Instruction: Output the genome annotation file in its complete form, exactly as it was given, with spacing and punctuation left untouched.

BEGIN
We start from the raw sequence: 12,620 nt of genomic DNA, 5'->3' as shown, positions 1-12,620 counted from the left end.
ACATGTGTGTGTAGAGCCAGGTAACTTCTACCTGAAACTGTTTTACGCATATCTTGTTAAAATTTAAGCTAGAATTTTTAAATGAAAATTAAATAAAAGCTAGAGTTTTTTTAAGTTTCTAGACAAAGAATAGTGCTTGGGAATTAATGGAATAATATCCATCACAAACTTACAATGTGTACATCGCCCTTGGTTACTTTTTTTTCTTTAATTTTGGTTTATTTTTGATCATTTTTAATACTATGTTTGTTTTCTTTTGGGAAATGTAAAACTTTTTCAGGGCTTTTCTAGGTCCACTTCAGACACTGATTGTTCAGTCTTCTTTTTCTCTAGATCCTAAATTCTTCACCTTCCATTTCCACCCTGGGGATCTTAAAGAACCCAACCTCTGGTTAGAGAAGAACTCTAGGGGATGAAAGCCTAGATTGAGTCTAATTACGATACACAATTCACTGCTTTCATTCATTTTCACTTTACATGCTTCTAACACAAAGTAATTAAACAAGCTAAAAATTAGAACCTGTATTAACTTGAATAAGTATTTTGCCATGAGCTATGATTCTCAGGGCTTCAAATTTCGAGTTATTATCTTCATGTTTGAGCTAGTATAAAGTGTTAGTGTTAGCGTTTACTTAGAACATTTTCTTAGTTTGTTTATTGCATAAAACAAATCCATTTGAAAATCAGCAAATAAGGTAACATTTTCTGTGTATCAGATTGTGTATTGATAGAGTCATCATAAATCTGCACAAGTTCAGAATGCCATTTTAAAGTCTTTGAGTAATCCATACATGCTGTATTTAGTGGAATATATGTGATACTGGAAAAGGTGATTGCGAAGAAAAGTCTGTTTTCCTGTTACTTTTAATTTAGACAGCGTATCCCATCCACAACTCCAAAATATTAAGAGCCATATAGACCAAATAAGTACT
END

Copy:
We start from the raw sequence: 12,620 nt of genomic DNA, 5'->3' as shown, positions 1-12,620 counted from the left end.
ACATGTGTGTGTAGAGCCAGGTAACTTCTACCTGAAACTGTTTTACGCATATCTTGTTAAAATTTAAGCTAGAATTTTTAAATGAAAATTAAATAAAAGCTAGAGTTTTTTTAAGTTTCTAGACAAAGAATAGTGCTTGGGAATTAATGGAATAATATCCATCACAAACTTACAATGTGTACATCGCCCTTGGTTACTTTTTTTTCTTTAATTTTGGTTTATTTTTGATCATTTTTAATACTATGTTTGTTTTCTTTTGGGAAATGTAAAACTTTTTCAGGGCTTTTCTAGGTCCACTTCAGACACTGATTGTTCAGTCTTCTTTTTCTCTAGATCCTAAATTCTTCACCTTCCATTTCCACCCTGGGGATCTTAAAGAACCCAACCTCTGGTTAGAGAAGAACTCTAGGGGATGAAAGCCTAGATTGAGTCTAATTACGATACACAATTCACTGCTTTCATTCATTTTCACTTTACATGCTTCTAACACAAAGTAATTAAACAAGCTAAAAATTAGAACCTGTATTAACTTGAATAAGTATTTTGCCATGAGCTATGATTCTCAGGGCTTCAAATTTCGAGTTATTATCTTCATGTTTGAGCTAGTATAAAGTGTTAGTGTTAGCGTTTACTTAGAACATTTTCTTAGTTTGTTTATTGCATAAAACAAATCCATTTGAAAATCAGCAAATAAGGTAACATTTTCTGTGTATCAGATTGTGTATTGATAGAGTCATCATAAATCTGCACAAGTTCAGAATGCCATTTTAAAGTCTTTGAGTAATCCATACATGCTGTATTTAGTGGAATATATGTGATACTGGAAAAGGTGATTGCGAAGAAAAGTCTGTTTTCCTGTTACTTTTAATTTAGACAGCGTATCCCATCCACAACTCCAAAATATTAAGAGCCATATAGACCAAATAAGTACT